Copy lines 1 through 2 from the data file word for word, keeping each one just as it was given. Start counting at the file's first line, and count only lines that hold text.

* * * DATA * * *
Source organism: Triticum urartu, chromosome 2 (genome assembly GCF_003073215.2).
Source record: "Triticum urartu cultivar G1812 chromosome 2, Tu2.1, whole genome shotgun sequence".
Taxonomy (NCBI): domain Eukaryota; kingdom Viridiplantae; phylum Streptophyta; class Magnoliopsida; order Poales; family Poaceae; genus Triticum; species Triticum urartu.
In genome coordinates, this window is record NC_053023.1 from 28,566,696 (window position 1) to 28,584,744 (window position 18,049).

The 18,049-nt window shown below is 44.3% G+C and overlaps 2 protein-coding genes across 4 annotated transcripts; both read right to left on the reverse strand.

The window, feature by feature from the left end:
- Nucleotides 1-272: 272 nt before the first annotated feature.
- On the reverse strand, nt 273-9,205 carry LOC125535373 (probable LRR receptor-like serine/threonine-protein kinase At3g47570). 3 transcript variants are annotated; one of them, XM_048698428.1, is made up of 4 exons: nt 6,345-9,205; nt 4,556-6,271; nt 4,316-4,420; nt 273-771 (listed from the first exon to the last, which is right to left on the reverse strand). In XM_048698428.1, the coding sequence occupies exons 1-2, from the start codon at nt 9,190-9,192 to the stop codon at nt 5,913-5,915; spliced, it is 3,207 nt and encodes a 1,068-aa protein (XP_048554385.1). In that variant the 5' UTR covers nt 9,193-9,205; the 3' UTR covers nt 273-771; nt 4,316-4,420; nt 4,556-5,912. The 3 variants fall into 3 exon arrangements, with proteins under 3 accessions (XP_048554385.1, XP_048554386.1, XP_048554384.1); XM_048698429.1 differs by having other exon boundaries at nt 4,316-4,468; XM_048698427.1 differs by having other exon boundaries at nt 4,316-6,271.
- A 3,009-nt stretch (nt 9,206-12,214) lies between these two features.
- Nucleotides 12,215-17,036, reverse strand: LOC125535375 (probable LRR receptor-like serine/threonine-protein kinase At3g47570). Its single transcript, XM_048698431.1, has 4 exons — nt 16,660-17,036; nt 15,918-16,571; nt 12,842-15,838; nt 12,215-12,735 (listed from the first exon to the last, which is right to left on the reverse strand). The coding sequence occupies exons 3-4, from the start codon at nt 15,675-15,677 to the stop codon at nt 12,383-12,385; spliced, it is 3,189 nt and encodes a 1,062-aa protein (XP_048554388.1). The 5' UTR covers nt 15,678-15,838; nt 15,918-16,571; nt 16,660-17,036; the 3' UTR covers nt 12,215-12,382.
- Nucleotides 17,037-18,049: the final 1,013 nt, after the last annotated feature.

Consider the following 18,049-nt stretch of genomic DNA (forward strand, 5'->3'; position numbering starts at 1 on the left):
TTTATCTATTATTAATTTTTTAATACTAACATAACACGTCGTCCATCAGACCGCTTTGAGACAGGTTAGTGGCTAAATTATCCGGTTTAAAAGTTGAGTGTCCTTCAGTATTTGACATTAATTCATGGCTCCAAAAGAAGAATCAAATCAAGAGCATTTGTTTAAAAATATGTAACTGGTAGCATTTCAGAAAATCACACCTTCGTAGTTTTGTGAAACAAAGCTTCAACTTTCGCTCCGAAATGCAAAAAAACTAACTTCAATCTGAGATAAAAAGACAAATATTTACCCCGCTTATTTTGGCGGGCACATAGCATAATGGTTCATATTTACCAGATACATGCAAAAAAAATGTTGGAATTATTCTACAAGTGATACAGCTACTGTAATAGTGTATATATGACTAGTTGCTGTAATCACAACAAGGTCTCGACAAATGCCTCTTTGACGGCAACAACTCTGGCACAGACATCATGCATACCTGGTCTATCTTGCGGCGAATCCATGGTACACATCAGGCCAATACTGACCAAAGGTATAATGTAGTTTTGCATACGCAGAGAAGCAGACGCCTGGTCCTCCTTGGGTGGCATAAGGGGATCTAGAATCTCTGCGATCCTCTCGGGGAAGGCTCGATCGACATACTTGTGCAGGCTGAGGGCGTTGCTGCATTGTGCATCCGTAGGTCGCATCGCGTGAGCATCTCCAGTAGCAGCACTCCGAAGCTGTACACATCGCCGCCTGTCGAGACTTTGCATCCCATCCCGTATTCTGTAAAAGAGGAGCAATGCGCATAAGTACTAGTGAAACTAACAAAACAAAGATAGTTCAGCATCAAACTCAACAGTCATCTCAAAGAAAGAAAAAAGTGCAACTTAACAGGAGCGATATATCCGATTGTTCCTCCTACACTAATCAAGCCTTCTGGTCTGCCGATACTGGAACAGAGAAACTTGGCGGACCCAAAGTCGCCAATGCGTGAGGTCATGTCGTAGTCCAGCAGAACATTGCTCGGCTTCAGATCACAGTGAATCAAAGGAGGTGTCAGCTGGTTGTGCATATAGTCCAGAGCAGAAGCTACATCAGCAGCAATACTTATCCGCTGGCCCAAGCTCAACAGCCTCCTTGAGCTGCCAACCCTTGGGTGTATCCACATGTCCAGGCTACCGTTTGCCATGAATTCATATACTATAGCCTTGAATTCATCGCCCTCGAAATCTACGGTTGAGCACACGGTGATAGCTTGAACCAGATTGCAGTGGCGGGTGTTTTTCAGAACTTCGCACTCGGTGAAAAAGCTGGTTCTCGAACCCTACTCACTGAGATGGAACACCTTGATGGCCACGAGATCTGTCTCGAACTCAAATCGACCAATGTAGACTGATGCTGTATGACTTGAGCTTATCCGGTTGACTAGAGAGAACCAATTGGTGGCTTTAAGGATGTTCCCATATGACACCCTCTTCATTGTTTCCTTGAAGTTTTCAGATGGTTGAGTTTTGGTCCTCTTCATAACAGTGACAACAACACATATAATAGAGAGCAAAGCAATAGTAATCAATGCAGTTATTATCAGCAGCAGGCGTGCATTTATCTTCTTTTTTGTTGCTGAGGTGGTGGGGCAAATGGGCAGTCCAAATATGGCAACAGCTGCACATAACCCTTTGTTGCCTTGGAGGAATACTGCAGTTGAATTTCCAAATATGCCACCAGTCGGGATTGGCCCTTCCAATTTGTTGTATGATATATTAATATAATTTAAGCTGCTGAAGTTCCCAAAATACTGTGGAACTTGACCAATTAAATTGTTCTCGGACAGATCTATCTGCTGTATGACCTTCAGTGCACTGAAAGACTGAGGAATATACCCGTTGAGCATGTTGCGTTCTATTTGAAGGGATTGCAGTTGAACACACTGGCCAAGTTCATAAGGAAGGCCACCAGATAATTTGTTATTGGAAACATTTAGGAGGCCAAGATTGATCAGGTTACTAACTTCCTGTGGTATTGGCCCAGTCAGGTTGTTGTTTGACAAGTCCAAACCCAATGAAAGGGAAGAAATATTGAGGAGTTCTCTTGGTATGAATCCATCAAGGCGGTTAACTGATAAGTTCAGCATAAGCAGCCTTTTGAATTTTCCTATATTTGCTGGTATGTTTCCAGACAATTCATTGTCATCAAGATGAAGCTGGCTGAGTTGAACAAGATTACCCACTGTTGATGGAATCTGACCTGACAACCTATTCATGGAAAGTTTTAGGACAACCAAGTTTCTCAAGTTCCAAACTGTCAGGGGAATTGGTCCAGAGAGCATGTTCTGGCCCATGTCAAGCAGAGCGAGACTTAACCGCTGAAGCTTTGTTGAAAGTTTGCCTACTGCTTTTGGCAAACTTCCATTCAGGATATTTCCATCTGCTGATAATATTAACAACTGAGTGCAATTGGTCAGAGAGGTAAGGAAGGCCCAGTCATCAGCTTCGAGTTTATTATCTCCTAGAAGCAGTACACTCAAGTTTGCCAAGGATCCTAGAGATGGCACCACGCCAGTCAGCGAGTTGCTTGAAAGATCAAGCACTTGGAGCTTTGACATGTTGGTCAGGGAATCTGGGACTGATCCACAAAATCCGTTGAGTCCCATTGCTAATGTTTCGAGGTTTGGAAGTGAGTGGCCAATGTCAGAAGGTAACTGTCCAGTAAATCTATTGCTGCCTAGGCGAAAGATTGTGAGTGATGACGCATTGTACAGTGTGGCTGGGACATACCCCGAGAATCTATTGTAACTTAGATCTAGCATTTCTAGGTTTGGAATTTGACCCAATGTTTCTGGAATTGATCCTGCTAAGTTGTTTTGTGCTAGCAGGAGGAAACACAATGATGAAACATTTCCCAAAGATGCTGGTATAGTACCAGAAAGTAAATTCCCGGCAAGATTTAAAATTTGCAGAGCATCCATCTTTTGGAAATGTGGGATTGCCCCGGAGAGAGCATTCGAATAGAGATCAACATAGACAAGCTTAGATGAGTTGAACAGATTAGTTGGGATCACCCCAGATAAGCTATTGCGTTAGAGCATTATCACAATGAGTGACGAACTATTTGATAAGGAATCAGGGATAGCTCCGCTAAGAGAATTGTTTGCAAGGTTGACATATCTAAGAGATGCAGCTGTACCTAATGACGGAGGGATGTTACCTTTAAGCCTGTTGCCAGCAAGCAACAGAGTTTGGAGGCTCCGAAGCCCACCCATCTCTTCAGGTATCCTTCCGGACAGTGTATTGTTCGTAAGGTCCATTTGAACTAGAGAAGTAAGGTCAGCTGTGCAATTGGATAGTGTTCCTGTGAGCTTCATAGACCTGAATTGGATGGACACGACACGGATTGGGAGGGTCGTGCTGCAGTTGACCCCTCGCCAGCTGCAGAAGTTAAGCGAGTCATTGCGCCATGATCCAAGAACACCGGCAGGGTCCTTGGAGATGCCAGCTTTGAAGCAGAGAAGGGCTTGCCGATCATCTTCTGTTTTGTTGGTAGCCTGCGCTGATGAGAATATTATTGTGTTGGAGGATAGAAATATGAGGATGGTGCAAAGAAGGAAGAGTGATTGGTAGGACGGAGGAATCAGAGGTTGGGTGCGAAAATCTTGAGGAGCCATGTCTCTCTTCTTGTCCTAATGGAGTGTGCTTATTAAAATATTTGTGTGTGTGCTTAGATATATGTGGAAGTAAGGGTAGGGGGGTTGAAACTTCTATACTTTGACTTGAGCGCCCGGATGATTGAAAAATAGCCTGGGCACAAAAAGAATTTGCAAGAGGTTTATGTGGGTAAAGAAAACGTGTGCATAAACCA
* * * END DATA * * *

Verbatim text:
Source organism: Triticum urartu, chromosome 2 (genome assembly GCF_003073215.2).
Source record: "Triticum urartu cultivar G1812 chromosome 2, Tu2.1, whole genome shotgun sequence".